Directed by Tharun Mohan.

Starring Amelia Eve, Cyril Blake, John Sugden.

Horror, UK, 93 minutes, certificate 15.


Released in the UK by 101 Films on May 3, 2021.


Young couple David and Lisa, or “Legendary Lisa” as she refers to herself at one point, take a trip to Ireland to spend some time in David’s grandmother’s country house. Once there Lisa, trying to overcome writers block and find inspiration for her second novel, begins to experience ghostly visions. These experiences are heightened by the discovery of a luggage case in the loft that contains a diary that belonged to a woman named Niav, a young woman who lived there almost a century before after falling in love with Brian. Lisa soon starts behaving in odd ways causing David concern and to seek help from local eccentric ex-priest George who has his own history with the house and its past inhabitants.


From its generic title, search IMDB and count how many films, tv and web series have also claimed that title in the past decade alone, to its daytime tv soap aesthetics there is little to recommend here. There are glimpses of a passably diverting folk horror/ghost story in here from time to time, but they are all too often smothered by a script that repeatedly trips itself up backtracking to explain itself through a structure that includes stories within stories and multiple flashbacks to multiple time periods that soon become difficult to keep track of. By the time we reach an undercooked finale the effort hardly seems worth it.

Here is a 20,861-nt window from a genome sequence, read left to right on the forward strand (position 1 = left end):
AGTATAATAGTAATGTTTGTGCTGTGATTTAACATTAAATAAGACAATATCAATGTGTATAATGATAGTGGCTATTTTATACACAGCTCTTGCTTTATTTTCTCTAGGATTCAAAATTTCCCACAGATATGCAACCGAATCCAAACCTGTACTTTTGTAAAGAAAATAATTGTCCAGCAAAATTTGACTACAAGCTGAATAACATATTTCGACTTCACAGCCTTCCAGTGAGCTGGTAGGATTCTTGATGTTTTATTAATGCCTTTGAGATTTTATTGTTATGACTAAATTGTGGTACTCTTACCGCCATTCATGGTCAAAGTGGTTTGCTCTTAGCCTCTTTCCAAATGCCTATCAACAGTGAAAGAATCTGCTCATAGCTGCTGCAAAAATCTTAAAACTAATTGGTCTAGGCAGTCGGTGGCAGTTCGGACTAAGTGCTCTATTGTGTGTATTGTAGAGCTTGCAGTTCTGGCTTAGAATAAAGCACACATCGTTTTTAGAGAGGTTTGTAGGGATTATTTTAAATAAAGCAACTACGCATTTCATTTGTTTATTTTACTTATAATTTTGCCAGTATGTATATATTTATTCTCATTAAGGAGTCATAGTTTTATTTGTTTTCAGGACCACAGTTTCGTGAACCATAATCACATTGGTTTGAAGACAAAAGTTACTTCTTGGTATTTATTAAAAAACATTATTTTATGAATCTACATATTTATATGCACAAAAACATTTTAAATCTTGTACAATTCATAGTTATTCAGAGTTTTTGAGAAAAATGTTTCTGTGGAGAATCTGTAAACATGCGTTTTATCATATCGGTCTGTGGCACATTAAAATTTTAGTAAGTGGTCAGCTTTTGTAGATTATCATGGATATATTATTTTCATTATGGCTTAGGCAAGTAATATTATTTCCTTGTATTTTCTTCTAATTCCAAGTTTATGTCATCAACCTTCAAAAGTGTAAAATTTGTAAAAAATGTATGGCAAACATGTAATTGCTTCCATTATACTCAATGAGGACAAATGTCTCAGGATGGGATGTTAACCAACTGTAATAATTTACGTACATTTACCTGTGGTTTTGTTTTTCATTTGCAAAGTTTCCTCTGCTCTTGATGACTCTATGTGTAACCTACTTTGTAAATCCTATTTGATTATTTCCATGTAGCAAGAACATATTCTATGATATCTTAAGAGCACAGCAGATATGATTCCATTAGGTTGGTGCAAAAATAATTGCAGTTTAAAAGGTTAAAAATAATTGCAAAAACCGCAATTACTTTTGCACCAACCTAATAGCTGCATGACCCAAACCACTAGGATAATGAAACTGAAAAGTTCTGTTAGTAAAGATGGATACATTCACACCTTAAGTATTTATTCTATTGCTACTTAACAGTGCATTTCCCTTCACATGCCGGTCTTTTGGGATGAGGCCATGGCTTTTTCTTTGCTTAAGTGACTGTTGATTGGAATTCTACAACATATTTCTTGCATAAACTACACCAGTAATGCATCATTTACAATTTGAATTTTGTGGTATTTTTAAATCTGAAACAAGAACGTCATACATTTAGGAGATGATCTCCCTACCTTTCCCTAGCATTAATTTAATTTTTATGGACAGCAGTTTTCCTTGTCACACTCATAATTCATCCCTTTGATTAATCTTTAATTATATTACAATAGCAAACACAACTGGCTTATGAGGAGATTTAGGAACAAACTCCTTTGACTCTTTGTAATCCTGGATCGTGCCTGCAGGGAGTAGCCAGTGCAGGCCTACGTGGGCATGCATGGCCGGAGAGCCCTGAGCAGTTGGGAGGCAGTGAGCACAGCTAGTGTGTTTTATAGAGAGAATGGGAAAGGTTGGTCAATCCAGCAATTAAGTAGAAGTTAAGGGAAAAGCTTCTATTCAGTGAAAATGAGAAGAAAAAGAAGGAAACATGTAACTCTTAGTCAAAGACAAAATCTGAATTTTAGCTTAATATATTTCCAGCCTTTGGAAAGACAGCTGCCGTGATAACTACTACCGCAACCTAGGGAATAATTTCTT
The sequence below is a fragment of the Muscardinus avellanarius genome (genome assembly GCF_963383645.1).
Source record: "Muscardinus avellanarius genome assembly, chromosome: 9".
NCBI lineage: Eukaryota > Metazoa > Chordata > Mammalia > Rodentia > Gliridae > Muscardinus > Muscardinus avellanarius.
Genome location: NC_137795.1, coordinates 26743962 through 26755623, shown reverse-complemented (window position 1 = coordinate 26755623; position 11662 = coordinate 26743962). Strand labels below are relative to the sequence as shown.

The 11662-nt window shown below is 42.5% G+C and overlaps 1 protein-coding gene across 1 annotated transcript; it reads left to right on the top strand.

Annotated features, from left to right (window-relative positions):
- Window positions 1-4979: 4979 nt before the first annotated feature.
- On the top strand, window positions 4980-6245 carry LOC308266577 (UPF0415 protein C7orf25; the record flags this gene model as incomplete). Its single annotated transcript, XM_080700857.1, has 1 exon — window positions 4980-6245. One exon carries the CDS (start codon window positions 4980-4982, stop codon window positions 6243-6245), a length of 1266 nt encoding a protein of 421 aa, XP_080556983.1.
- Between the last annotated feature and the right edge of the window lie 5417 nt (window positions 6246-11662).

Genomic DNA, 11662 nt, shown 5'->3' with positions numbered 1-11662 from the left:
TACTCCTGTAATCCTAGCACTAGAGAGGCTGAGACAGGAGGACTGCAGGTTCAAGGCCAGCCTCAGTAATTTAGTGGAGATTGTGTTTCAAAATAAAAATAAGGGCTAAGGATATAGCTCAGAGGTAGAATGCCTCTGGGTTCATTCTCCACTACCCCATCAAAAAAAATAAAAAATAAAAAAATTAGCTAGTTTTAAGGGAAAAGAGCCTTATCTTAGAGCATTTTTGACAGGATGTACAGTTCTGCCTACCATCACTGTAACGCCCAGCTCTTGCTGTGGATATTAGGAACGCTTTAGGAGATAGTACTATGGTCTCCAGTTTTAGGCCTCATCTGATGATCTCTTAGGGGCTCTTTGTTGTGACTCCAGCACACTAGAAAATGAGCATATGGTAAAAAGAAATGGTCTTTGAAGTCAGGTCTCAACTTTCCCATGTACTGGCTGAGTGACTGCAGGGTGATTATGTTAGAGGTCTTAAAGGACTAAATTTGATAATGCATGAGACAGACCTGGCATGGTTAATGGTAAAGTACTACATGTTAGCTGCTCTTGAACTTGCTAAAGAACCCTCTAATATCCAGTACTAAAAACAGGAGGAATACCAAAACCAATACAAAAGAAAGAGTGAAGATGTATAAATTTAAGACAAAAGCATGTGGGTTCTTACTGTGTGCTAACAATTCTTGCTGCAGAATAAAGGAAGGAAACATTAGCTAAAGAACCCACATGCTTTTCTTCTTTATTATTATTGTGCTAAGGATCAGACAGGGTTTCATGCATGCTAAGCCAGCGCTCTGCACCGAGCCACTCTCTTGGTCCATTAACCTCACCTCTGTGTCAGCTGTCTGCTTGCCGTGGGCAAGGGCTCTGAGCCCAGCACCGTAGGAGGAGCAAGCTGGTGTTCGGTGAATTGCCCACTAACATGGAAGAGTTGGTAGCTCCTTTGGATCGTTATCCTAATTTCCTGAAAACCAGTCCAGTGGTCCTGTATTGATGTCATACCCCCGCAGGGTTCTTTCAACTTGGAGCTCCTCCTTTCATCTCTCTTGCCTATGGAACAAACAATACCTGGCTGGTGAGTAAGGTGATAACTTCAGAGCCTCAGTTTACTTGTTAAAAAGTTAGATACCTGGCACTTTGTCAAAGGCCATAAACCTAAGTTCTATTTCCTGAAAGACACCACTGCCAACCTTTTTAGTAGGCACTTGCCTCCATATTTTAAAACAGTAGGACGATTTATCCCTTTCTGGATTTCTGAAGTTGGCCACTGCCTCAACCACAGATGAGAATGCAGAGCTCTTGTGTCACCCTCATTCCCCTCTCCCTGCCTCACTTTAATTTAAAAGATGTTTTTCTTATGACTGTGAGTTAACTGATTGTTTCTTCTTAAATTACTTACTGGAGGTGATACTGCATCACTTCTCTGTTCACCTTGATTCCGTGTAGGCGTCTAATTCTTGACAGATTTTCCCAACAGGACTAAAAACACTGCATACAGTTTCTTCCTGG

It may prove to be of interest to fans of actress Amelia Eve, who recently won over audiences in the similarly themed THE HAUNTING OF BLY MANOR with her performance as Jamie the kind hearted gardener. Looking completely different here she at least rises to the challenges presented to her with the scripts paper thin characterisation. As the film progresses and her character falls under the influence of the supernatural, she manages to make a fist of things with one highlight showing her eating a sandwich in a sinister manner. No, really. Given less to work with is the rest of the cast, particularly Cyril Blake as David who struggles to breathe anything fresh into his role as concerned boyfriend.


Obviously written around the main location of the picturesque house the films low budget also struggles to keep up with its ambitious juggling of multiple time periods. Authenticity to the respective periods is often undermined by the appearance of contemporary haircuts and piercing marks failing to hide the presence of recently removed facial jewellery. These are minor quibbles but ones that immediately jump out and perhaps could have fallen by the wayside if more attention had been put into working on and strengthening the script. Perhaps less forgivable for a casual viewer are the repeated instances of poor sound mixing, particularly when it comes to the lengthy and muddled revelations often delivered in hard to hear dialogue often overshadowed by atmospheric noise or music making the hard to follow plot more difficult to keep a handle on.


At times it is reminiscent of when daytime UK soaps attempt to do a spooky or horror themed episode. At times a dark edge surfaces that threatens to differentiate it from that type of thing but sadly with its complete lack of scares and atmosphere it seems like it is trying to emulate those shows and fails to even achieve that let alone trying to tell a well-executed horror story.


Iain MacLeod.


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